Imbruvica Seen to Improve Long-Term Survival in Certain Leukemia Patients, Trial Data Show

Imbruvica Seen to Improve Long-Term Survival in Certain Leukemia Patients, Trial Data Show

People with relapsed or refractory chronic lymphocytic leukemia or small lymphocytic leukemia (CLL/SLL) who were treated with Imbruvica (ibrutinib) in a clinical trial — and then followed for several years —  continue to show positive survival outcomes, new trial data shows.

The data were released at the recent 2017 Annual Meeting of the American Society of Clinical Oncology (ASCO) in Chicago, in a poster presentation titled “Long-term efficacy and safety with ibrutinib (ibr) in previously treated chronic lymphocytic leukemia (CLL): Up to four years follow-up of the RESONATE study.”

The original study, an international multi-center Phase 3 trial called RESONATE (NCT01578707), enrolled 391 patients with relapsed or refractory CLL/SLL who had already received treatment with at least one other prior therapy. Patients were treated with either Imbruvica or  Arzerra (ofatumumab) for up to 24 weeks. Initial results demonstrated improved progression-free survival in the Imbruvica group.

Now, long-term follow-up data continues to show improved outcomes, with 59 percent of patients treated with Imbruvica still showing no signs of disease progression three years after receiving treatment, compared to 3 percent in the control group. High-risk patients were noted to have more favorable outcomes.

At the time of analysis, 68 percent of patients initially assigned to the control group had crossed over to Imbruvica. The median overall survival had not been reached for either arm, but 74 percent of patients in the Imbruvica arm were still alive after three years.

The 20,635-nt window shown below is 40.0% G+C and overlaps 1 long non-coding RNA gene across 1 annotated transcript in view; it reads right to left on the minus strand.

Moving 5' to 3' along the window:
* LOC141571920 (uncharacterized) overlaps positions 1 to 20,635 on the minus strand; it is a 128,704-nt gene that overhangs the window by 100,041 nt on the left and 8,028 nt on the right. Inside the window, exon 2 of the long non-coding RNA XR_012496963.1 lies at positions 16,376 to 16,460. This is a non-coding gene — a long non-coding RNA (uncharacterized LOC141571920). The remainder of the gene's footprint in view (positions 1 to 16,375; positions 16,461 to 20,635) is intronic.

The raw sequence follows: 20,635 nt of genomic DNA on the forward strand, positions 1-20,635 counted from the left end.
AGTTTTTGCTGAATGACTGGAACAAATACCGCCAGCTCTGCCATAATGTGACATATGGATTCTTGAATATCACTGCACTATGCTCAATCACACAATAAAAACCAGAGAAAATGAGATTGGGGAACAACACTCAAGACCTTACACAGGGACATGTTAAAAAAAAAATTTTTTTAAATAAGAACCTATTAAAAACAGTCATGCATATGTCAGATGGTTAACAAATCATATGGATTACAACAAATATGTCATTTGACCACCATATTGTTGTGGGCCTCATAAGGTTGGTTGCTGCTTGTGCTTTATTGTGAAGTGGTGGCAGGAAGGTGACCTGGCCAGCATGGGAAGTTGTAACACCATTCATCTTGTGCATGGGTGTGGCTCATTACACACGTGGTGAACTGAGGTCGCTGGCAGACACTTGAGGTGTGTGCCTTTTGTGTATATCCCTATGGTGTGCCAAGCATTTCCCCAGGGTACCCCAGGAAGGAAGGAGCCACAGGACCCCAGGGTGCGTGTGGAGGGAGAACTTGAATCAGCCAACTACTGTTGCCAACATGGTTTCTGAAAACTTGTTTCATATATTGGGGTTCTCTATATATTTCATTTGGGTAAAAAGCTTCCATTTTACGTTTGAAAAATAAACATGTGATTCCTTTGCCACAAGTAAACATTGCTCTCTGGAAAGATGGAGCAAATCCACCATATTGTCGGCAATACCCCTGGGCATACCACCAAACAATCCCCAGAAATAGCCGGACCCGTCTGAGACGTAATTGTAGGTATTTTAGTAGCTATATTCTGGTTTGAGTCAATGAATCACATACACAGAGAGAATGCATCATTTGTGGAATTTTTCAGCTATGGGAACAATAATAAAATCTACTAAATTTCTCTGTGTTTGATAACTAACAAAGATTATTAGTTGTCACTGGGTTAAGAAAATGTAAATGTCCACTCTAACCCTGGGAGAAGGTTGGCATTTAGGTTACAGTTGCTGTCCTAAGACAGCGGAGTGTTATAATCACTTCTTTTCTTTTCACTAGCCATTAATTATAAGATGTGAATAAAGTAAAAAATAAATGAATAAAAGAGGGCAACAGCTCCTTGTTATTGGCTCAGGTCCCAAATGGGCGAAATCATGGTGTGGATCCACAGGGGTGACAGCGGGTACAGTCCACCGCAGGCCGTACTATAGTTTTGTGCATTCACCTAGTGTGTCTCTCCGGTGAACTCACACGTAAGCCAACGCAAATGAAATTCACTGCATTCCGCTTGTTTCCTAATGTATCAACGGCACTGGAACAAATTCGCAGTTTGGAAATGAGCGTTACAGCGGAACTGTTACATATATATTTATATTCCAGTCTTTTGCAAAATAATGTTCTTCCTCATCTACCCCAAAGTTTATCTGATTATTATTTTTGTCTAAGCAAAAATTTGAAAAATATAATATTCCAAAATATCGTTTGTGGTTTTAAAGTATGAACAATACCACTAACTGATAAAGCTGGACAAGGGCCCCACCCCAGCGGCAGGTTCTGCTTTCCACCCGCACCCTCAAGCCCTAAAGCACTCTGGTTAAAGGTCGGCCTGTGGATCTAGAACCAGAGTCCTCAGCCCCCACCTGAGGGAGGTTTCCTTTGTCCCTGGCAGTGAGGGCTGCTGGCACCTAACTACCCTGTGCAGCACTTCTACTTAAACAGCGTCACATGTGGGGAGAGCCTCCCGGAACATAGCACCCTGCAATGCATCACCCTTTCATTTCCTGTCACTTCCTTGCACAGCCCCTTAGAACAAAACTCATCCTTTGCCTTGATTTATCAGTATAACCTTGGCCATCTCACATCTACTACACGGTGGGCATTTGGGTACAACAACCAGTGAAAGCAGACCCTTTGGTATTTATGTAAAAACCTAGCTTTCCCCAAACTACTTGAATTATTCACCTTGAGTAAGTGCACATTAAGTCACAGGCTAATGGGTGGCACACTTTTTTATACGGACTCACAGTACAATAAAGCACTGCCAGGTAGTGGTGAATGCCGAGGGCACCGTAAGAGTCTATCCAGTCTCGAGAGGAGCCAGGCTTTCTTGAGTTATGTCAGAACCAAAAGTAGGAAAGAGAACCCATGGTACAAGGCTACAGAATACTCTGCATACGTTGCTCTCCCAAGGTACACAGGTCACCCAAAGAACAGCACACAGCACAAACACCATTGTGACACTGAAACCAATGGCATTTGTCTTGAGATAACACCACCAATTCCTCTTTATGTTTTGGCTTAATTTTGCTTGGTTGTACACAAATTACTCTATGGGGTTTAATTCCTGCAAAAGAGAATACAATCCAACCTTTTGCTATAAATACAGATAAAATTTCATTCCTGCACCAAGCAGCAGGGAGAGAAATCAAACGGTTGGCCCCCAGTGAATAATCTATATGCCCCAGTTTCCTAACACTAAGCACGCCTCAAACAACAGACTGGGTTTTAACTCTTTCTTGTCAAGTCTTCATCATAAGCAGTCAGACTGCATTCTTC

Overall, 91 percent of treated patients achieved at least a partial response, with complete responses increasing over time.

“These results suggest ibrutinib continues to provide persistent responses over the long-term in patients with chronic lymphocytic leukemia, including those who are difficult to treat,” John C. Byrd, MD, the study’s lead investigator, said in a press release.

CLL is a common form of leukemia in adults, with more than 20,000 new cases diagnosed annually. The disease, which primary affects the elderly, starts in the bone marrow before spreading to the blood.

Imbruvica, a first-in-class Bruton’s tyrosine kinase (BTK) inhibitor, is the first chemotherapy-free treatment for patients with CLL. By inhibiting BTK, the medication blocks signals that lead to the multiplication and spread of malignant B-cells. It is being studied as a stand-alone therapy and in combination with other treatments for several different types of cancer.

To date, more than 25,000 CLL patients have been treated with Imbruvica — an FDA-approved treatment for certain CLL, SLL, Waldenström’s macroglobulinemia, previously-treated mantle cell lymphoma, and marginal zone lymphoma patients.

“As a clinician who has treated patients with CLL for more than 20 years, I’m pleased to see the potential for efficacy and safety responses to continue over an extended period of time,” Byrd added.

About 130 clinical trials are currently investigating Imbruvica as a treatment, 14 of which are advanced, Phase 3 studies. Imbruvica is being jointly developed and marketed by Pharmacyclics, an AbbVie company, and Janssen Biotech.

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